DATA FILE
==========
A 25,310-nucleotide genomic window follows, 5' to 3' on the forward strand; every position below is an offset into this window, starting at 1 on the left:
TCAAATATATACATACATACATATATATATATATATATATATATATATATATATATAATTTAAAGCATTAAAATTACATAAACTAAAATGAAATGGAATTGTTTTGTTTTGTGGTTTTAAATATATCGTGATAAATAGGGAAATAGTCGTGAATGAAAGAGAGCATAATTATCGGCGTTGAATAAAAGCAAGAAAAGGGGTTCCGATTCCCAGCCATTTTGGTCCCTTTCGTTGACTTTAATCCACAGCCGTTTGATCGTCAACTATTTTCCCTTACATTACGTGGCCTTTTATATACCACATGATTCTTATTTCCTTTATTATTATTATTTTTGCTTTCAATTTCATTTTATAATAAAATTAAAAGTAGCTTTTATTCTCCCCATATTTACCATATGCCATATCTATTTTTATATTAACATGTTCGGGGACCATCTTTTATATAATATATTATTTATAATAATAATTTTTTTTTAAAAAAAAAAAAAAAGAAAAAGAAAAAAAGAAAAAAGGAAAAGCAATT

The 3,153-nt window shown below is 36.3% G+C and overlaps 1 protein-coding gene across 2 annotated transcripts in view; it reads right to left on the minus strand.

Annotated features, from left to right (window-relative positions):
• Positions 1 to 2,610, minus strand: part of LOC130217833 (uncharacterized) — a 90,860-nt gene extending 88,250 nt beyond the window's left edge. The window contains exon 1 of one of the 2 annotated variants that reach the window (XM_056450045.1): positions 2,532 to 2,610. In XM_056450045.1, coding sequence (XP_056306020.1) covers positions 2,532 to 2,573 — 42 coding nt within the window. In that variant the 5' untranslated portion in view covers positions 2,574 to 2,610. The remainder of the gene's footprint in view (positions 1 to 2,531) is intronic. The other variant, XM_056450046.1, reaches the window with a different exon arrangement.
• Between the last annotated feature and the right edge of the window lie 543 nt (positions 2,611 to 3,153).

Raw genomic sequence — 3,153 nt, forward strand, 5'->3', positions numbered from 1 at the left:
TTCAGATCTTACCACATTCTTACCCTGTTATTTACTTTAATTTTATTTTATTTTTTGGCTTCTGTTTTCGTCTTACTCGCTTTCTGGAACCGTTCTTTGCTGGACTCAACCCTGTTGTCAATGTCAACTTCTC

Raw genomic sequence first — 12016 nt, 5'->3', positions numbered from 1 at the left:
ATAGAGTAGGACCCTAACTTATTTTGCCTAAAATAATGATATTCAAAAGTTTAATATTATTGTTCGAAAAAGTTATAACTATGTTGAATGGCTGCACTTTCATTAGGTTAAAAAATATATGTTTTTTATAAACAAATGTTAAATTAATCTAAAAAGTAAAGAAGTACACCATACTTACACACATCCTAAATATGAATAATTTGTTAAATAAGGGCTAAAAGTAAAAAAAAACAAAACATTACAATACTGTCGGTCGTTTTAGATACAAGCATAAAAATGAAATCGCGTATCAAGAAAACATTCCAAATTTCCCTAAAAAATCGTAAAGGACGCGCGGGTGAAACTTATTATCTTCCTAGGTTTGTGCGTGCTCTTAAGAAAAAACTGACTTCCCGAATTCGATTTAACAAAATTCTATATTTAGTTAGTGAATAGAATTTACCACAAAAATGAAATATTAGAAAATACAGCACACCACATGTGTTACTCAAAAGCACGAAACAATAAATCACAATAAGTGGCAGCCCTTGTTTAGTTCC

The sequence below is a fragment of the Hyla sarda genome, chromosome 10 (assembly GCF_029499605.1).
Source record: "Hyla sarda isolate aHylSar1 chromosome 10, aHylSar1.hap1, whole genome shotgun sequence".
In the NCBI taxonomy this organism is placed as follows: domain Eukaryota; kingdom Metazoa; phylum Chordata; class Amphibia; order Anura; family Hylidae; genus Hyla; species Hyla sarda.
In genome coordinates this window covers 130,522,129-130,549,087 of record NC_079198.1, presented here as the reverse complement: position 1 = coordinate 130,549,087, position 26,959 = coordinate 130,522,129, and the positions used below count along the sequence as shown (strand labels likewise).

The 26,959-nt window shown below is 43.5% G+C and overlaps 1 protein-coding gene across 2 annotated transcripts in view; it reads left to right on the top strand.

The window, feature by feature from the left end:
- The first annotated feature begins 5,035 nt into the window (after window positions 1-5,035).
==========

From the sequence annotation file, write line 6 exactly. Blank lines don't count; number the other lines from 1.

• Between the last annotated feature and the right edge of the window lie 543 nt (positions 2,611 to 3,153).